Velodrome closes its doors to the strains of the national anthem


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There has been a simple rule of thumb used by the crowds shoe-horned into the Velodrome these past weeks. Cheer loudly for anything that moves and if it's British – easy to tell because usually they move the quickest – cheer even louder.

After 10 days of action spanning the Olympics and Paralympics, the Velodrome shut its doors last night having hosted another raucous day that featured more of the core ingredient: British success. They will remain shut until next year when the Velodrome hosts a round of the World Cup.

The last feet to mount the mauve podium in the middle of the arena were clad in the red trainers of Team GB's coaches and support staff. As in the Olympics, they are a central part of the success story and some, such as psychologist Steve Peters, overlap. "There is no secret formula," said Gareth Sheppard, Britain's Paralympic performance director. "They [the riders] have knuckled down and have the best coaches and best support."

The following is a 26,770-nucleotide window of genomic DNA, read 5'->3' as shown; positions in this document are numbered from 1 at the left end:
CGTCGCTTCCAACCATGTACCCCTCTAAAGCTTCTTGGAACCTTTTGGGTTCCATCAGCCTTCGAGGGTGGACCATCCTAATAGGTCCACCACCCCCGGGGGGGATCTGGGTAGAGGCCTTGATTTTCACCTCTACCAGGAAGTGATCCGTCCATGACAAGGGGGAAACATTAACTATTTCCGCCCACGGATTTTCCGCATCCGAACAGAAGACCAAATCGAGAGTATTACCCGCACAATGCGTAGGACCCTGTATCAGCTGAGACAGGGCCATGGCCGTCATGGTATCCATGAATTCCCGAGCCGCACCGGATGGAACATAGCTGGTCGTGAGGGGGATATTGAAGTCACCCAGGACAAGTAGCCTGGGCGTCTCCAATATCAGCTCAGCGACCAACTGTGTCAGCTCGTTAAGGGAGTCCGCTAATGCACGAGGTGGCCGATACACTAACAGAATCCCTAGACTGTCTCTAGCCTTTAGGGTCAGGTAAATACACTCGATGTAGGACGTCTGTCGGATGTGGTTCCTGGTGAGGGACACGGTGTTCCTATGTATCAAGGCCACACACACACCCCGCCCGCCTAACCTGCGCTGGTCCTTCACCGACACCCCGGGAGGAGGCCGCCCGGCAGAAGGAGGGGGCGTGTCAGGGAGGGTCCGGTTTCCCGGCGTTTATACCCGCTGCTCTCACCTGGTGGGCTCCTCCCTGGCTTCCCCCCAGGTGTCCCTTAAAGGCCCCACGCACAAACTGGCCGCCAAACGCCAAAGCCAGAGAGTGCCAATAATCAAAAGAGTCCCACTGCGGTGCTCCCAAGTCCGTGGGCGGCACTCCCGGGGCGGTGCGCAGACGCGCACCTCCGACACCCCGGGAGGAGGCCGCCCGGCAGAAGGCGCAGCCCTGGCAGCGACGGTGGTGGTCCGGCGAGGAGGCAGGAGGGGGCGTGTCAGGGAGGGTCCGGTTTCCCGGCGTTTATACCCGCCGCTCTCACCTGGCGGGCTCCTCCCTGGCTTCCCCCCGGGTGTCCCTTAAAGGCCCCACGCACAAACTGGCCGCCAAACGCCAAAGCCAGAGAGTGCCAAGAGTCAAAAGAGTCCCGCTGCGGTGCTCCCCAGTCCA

It was a month ago yesterday that Philip Hindes, Chris Hoy and Jason Kenny earned Britain's first gold medal here. The Union flag has been raised another 23 times and the National Anthem played for 12 gold medals. It was the first anthem played and yesterday evening it was the last.

The last to hear it were Anthony Kappes, a partially-sighted chess enthusiast from Stockport, and his tandem pilot Craig Maclean, once a team-mate of Hoy. One step below them were Neil Fachie and Barney Storey, who were beaten 2-0 in the gold medal race for individual B sprint. The last event saw British silver from the team sprint trio of Jon-Allan Butterworth, Rik Waddon and Darren Kenny. Gold went to China, the difference 0.065sec.

For Kappes and Maclean there was the relief of taking gold after two false starts on Saturday had cost them the chance of victory in the B kilo. There was also a second bronze for Aileen McGlynn, who was partnered by Helen Scott in the tandem sprint.